Top training tips on how to stop a dog from pulling
Learning how to stop a dog from pulling on the leash is a dog training issue many owners have a problem with. Many just give up and accept that ‘the dog’s a puller’. I’m sure you’ve noticed these poor souls being dragged around your neighborhood by their out-of-control dogs. Fortunately, you don’t have to be one of them, because learning how to stop a dog from pulling is actually quite simple.
Why Dogs Pull
It helps to understand why dogs pull. Here are a number of possible reasons;
- Nature: Most dogs don’t like being held back or confined so when you pull them back, their instinct is to pull in the opposite direction. This is why pulling on your dog’s leash just makes him pull even harder.
- Curiosity: The dog sees or smells something that interests him. He wants to check it out, so naturally, he’ll pull in that direction.
- Dominance: A dog who pulls constantly may see himself as the pack leader. He sets off, at pace, and expects you to follow. If he spots another dog or a cat, prepare yourself for a wild ride.
- Born to run: Your dog probably has a lot more energy than you, so while you may set off at a nice steady walking pace, he can’t understand what the hold up is.
- Reward: Do you shout at your dog when he pulls on the leash? If so, you are rewarding him for this behavior. You may think you are reprimanding him, but to him, you are getting involved in the excitement of the moment.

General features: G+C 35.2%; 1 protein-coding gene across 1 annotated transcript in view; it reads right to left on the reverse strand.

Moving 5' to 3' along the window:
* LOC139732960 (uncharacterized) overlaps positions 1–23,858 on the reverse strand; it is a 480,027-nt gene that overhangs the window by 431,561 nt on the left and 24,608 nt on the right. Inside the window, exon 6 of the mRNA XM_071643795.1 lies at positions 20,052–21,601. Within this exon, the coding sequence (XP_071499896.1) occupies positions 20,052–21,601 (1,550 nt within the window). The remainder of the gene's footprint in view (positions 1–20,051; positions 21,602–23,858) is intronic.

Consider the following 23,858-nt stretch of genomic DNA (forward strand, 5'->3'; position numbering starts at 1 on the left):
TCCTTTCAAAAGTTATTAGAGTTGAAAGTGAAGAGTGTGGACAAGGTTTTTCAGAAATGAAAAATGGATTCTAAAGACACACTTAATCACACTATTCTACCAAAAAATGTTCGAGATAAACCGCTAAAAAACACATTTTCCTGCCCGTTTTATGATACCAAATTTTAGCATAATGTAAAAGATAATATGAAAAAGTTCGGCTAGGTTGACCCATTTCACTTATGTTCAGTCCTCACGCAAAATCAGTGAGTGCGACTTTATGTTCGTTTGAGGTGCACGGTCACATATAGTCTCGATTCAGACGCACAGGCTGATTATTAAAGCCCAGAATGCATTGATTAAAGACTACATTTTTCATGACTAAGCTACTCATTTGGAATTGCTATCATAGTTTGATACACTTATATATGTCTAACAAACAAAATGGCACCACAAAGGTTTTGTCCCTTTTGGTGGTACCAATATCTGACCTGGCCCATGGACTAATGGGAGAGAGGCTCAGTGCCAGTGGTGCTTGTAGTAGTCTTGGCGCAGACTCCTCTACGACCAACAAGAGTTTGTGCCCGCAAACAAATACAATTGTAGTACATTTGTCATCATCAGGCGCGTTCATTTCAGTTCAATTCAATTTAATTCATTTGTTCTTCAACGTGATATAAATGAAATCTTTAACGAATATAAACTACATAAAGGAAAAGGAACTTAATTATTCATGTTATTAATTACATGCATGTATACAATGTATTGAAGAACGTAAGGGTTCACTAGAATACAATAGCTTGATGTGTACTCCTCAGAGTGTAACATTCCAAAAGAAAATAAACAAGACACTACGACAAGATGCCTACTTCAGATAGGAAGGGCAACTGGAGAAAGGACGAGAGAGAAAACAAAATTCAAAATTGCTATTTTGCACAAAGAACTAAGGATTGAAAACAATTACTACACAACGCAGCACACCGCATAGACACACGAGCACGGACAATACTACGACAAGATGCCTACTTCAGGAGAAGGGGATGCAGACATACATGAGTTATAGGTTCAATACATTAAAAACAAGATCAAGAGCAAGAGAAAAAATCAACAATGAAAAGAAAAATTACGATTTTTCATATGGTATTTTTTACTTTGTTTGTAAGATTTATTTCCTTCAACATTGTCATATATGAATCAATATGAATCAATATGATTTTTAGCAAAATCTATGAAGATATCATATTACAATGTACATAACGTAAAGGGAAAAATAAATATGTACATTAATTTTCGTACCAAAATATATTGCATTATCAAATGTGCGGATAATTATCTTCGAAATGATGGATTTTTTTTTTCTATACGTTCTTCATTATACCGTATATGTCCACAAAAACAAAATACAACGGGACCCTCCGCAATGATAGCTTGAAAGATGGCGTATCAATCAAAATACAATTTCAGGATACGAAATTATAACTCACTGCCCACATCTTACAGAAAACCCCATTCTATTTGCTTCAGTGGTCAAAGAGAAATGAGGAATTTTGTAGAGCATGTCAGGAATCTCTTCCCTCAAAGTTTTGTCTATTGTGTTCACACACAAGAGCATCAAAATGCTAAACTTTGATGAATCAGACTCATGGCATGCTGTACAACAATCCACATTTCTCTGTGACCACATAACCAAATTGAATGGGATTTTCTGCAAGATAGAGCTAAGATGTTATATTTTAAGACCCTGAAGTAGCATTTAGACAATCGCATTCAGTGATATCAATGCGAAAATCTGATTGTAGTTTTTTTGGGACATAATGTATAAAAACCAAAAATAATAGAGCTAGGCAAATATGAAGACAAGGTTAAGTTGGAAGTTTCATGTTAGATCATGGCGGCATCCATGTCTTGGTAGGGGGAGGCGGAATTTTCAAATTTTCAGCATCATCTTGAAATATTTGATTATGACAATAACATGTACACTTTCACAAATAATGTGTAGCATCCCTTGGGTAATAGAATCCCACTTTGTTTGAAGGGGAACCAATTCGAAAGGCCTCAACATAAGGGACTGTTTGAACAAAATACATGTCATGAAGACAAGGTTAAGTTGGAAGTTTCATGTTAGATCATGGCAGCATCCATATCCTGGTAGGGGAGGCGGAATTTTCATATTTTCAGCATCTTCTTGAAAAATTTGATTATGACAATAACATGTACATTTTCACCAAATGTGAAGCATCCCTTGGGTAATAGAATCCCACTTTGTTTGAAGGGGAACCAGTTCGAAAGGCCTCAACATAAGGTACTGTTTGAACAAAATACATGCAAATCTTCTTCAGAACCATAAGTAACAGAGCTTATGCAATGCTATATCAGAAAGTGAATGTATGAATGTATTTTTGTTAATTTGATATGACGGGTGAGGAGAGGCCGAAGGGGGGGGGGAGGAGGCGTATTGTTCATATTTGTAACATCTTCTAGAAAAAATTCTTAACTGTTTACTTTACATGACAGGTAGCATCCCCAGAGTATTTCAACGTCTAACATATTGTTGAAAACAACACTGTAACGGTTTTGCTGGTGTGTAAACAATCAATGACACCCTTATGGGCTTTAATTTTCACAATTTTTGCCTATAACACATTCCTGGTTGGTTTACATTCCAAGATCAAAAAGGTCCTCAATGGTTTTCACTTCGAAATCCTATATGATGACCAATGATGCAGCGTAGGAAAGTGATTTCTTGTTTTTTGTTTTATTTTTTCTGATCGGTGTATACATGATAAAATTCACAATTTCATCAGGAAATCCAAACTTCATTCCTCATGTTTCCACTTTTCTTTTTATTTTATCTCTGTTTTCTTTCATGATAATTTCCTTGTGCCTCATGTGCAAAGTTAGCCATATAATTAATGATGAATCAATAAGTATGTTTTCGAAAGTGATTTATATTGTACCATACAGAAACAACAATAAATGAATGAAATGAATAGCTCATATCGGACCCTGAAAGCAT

- Excitement: The thrill of outdoors just getting the better of him.
How to stop a dog from pulling on the leash
Now that you know why dogs pull, here’s a simple method to stop a dog from pulling.
- Put your dog in the sit position. Stand to the right of him and clip the lead to his collar.
- Start to walk forward. As soon as the dog starts pulling, stop walking.
- Your dog may continue to pull or may look back at you with a ‘what’s the problem’ expression.
- Wait until there is slack on the leash then praise the dog and give him a treat before you start walking again.
- Repeat this every time the dog starts to pull on the leash.
- Pretty soon your dog will realize that a tight lead means his walk gets interrupted, while a loose lead means he gets praise or a treat.
- You should find that the dog now starts walking for a long time without pulling. As he does this, give constant praise and the occasional reward.
- Repeat this exercise in short sessions until the behavior is ingrained.
If you persevere with this exercise for a few days, I guarantee that you will see results.
Be aware that some dogs are harder to train than others. Some dogs are more stubborn than others and some breeds, like Huskies, were bred to pull. But, if you want to know how to stop a dog from pulling, the answer, as with most dog training, is patience, persistence, and consistency.